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Reviewed by: Carl Nelson [10.17.08]
Manufactured by: AMD


3D Media Creation

This is not something I do personally, but I know a lot of people are into 3D rendering at home. To test 3D rendering performance, we make use of Maxon's CineBench program.

Based on Maxon's animation software, Cinema 4D, CineBench is a good real-world benchmark that makes comparing systems easier for those of us who aren't really familiar with creating 3D art. Cinema 4D was used to make such movies as Spiderman and Star Wars. Good enough for me!

We have also added 3ds Max, which is probably the most popular rendering software around. Finally, to ound things out, we have POV-Ray, a totally free ray tracing tool. POV-Ray has a built-in benchmark which measures in pixels processed per second.


CineBench shows us immediately the same staggering we have been seing all along. With the Phenom X4 9950 at the bottom again.

3ds Max

This time, the Phenom is able to surpass the Q6700 by a few seconds. One of the very few tests we've done that show the Phenom performing well.

POV-Ray 3.7.beta.29b

And again, the same staggering at approximately 20% intervals.


Yeah I know, we already looked at the 'pure math' results on the first page of this review. But sometimes math calculation in itself works in practical PC usage. Back in the day, the most popular program for overclockers to show off their e-peen was SuperPi. Unfortunately though, that program is not multi-threaded. So to take its place, we have wPrime. wPrime actually has absolutely nothing to do with prime numbers - what it does is calculate the square root of really large numbers (upwards of 32 billion at this point). Total calculation time is given in seconds. If more than one core is detected, the test is split into several threads.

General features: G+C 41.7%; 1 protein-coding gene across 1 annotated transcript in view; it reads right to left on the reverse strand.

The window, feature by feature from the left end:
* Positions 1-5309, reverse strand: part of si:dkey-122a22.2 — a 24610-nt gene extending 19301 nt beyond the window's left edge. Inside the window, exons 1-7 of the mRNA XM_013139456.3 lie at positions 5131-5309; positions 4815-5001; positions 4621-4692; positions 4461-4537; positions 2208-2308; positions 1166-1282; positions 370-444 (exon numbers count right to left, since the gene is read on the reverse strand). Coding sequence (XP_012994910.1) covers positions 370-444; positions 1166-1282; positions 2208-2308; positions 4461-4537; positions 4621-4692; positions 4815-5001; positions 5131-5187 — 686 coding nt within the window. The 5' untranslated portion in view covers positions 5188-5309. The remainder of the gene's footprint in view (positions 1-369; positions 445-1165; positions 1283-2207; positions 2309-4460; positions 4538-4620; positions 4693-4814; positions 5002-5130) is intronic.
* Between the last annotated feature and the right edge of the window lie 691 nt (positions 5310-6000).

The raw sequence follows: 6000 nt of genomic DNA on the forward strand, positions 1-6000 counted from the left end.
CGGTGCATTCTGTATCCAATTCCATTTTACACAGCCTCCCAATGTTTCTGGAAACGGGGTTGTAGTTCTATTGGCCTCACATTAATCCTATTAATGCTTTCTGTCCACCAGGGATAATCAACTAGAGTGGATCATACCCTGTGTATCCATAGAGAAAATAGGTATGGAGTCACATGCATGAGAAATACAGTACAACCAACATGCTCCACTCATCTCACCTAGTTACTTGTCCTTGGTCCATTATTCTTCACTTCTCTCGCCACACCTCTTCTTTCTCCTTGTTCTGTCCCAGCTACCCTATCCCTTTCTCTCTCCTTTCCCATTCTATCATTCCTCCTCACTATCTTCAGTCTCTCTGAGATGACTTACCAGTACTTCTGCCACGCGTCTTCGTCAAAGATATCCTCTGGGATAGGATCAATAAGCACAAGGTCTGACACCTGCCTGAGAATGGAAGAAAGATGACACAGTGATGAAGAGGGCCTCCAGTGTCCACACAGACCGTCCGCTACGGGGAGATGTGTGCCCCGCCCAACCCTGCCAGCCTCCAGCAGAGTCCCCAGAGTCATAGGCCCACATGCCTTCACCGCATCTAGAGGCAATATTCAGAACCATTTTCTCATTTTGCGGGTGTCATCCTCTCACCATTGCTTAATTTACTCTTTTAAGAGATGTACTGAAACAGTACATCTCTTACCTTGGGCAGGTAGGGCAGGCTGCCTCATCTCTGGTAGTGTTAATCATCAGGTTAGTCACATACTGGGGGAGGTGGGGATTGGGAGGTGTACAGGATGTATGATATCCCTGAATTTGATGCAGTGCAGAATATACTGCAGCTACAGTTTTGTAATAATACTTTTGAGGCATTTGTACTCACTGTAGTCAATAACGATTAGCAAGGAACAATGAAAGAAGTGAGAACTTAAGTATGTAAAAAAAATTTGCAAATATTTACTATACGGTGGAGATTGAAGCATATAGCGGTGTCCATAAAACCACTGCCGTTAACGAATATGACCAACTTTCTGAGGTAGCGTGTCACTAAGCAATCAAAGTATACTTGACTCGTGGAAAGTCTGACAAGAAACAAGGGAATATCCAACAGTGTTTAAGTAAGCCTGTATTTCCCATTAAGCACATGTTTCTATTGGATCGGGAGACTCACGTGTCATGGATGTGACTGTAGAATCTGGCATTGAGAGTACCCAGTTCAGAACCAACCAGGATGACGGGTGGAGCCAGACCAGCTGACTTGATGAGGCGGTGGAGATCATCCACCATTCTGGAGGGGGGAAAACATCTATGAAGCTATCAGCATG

Well if e-peen wagging is your thing, the X4 9950 has the Q6700 beat! Obviously this doesn't tell the full story though, does it? ;)


We like to include an archiving benchmark, since after all, who doesn't use archives on their machine? WinRar features an integrated benchmark utility, but note that the results themselves are not real-world in that it measures decompression/compression throughput directly. Other factors will make differences between systems less pronounced, but this does a good job of singling out CPU performance.

Does this chart look familiar?

Next Page: (Power Consumption; Conclusion)